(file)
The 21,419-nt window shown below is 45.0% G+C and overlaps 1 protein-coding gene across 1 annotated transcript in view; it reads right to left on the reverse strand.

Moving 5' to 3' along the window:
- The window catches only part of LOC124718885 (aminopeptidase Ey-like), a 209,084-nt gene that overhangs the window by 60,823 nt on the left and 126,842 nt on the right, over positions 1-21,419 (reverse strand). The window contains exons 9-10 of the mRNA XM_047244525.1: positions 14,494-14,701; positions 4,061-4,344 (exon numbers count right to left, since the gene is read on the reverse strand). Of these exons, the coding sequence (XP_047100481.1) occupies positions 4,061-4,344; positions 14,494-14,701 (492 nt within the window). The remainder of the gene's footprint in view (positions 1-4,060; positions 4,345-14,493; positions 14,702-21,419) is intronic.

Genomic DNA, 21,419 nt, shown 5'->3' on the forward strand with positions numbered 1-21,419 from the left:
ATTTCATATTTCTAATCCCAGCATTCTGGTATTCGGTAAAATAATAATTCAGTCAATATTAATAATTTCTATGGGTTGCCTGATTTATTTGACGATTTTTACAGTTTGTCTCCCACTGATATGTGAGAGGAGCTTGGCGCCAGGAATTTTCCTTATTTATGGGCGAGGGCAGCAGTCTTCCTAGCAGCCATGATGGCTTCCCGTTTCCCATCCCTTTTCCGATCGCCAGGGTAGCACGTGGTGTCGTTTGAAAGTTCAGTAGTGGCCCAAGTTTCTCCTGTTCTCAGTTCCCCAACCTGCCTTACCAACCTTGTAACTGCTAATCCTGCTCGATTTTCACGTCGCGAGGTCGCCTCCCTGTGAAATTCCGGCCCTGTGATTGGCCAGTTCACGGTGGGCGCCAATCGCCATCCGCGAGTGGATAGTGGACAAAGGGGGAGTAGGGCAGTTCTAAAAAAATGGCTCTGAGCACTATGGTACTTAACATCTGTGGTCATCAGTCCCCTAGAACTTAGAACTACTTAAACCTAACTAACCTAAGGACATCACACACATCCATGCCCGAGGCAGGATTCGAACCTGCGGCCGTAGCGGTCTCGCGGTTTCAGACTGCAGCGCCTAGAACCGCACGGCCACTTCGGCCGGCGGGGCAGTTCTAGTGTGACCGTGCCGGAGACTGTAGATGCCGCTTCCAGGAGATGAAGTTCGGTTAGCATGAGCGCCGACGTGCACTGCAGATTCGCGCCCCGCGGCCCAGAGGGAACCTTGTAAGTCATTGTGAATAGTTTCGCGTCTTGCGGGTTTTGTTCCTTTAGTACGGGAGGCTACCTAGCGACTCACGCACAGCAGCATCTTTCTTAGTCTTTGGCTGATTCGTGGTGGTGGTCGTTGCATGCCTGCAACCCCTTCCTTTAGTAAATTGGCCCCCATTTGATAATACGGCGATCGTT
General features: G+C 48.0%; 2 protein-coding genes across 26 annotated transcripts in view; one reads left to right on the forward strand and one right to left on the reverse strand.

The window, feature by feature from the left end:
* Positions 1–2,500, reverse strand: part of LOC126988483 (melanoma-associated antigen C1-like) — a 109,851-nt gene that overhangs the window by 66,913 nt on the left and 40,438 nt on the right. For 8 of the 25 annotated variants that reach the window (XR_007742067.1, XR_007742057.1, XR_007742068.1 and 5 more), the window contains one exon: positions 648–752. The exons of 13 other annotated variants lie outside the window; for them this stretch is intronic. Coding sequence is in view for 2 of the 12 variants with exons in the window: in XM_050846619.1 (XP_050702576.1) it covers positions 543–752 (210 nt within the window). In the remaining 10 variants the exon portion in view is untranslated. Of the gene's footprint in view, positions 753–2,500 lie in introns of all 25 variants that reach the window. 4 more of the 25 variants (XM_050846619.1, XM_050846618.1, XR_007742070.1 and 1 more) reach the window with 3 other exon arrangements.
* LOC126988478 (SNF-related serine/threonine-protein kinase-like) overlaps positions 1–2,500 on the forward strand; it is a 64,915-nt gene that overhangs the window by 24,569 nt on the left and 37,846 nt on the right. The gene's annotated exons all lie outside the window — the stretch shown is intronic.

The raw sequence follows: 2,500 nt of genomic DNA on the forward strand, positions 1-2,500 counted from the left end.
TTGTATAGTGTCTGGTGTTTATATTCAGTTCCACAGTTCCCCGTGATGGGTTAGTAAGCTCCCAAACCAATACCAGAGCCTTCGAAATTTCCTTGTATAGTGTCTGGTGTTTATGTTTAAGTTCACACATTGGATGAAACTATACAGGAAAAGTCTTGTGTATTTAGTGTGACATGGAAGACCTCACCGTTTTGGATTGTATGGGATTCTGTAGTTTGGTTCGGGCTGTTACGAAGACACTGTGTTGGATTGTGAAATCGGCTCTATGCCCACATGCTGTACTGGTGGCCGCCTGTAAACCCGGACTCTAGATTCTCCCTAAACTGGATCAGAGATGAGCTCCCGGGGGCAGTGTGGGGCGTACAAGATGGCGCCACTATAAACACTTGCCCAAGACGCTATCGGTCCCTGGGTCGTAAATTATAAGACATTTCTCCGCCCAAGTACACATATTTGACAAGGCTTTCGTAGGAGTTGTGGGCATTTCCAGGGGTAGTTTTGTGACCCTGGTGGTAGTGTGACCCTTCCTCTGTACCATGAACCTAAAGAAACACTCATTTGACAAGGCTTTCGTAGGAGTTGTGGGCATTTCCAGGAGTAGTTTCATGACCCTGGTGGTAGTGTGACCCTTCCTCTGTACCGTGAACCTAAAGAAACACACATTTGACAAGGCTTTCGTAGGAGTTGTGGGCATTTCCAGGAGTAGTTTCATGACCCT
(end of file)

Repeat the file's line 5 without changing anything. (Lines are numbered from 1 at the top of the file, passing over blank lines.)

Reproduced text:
ATTTCATATTTCTAATCCCAGCATTCTGGTATTCGGTAAAATAATAATTCAGTCAATATTAATAATTTCTATGGGTTGCCTGATTTATTTGACGATTTTTACAGTTTGTCTCCCACTGATATGTGAGAGGAGCTTGGCGCCAGGAATTTTCCTTATTTATGGGCGAGGGCAGCAGTCTTCCTAGCAGCCATGATGGCTTCCCGTTTCCCATCCCTTTTCCGATCGCCAGGGTAGCACGTGGTGTCGTTTGAAAGTTCAGTAGTGGCCCAAGTTTCTCCTGTTCTCAGTTCCCCAACCTGCCTTACCAACCTTGTAACTGCTAATCCTGCTCGATTTTCACGTCGCGAGGTCGCCTCCCTGTGAAATTCCGGCCCTGTGATTGGCCAGTTCACGGTGGGCGCCAATCGCCATCCGCGAGTGGATAGTGGACAAAGGGGGAGTAGGGCAGTTCTAAAAAAATGGCTCTGAGCACTATGGTACTTAACATCTGTGGTCATCAGTCCCCTAGAACTTAGAACTACTTAAACCTAACTAACCTAAGGACATCACACACATCCATGCCCGAGGCAGGATTCGAACCTGCGGCCGTAGCGGTCTCGCGGTTTCAGACTGCAGCGCCTAGAACCGCACGGCCACTTCGGCCGGCGGGGCAGTTCTAGTGTGACCGTGCCGGAGACTGTAGATGCCGCTTCCAGGAGATGAAGTTCGGTTAGCATGAGCGCCGACGTGCACTGCAGATTCGCGCCCCGCGGCCCAGAGGGAACCTTGTAAGTCATTGTGAATAGTTTCGCGTCTTGCGGGTTTTGTTCCTTTAGTACGGGAGGCTACCTAGCGACTCACGCACAGCAGCATCTTTCTTAGTCTTTGGCTGATTCGTGGTGGTGGTCGTTGCATGCCTGCAACCCCTTCCTTTAGTAAATTGGCCCCCATTTGATAATACGGCGATCGTT